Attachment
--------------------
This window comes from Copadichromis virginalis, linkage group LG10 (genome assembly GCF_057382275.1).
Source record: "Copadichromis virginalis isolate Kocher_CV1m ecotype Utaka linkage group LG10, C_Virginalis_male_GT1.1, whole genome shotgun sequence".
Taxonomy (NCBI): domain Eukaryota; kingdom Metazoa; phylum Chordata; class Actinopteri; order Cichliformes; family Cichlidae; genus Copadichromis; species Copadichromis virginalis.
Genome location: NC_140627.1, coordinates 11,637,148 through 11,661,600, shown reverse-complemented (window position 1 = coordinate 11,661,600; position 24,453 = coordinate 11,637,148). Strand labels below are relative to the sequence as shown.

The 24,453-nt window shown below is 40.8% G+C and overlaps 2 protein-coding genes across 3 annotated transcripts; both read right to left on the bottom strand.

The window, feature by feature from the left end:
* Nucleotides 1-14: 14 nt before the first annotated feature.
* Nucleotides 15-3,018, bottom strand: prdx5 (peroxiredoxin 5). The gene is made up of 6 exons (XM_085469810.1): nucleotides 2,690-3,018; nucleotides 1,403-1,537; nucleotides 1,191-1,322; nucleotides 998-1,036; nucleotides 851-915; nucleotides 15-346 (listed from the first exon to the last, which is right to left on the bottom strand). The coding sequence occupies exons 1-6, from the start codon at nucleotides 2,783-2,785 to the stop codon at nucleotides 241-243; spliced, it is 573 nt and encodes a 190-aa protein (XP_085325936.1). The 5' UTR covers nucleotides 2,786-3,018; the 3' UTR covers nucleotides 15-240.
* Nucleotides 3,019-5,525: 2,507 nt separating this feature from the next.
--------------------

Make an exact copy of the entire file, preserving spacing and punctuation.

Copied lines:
This window comes from Copadichromis virginalis, linkage group LG10 (genome assembly GCF_057382275.1).
Source record: "Copadichromis virginalis isolate Kocher_CV1m ecotype Utaka linkage group LG10, C_Virginalis_male_GT1.1, whole genome shotgun sequence".
Taxonomy (NCBI): domain Eukaryota; kingdom Metazoa; phylum Chordata; class Actinopteri; order Cichliformes; family Cichlidae; genus Copadichromis; species Copadichromis virginalis.
Genome location: NC_140627.1, coordinates 11,637,148 through 11,661,600, shown reverse-complemented (window position 1 = coordinate 11,661,600; position 24,453 = coordinate 11,637,148). Strand labels below are relative to the sequence as shown.

The 24,453-nt window shown below is 40.8% G+C and overlaps 2 protein-coding genes across 3 annotated transcripts; both read right to left on the bottom strand.

The window, feature by feature from the left end:
* Nucleotides 1-14: 14 nt before the first annotated feature.
* Nucleotides 15-3,018, bottom strand: prdx5 (peroxiredoxin 5). The gene is made up of 6 exons (XM_085469810.1): nucleotides 2,690-3,018; nucleotides 1,403-1,537; nucleotides 1,191-1,322; nucleotides 998-1,036; nucleotides 851-915; nucleotides 15-346 (listed from the first exon to the last, which is right to left on the bottom strand). The coding sequence occupies exons 1-6, from the start codon at nucleotides 2,783-2,785 to the stop codon at nucleotides 241-243; spliced, it is 573 nt and encodes a 190-aa protein (XP_085325936.1). The 5' UTR covers nucleotides 2,786-3,018; the 3' UTR covers nucleotides 15-240.
* Nucleotides 3,019-5,525: 2,507 nt separating this feature from the next.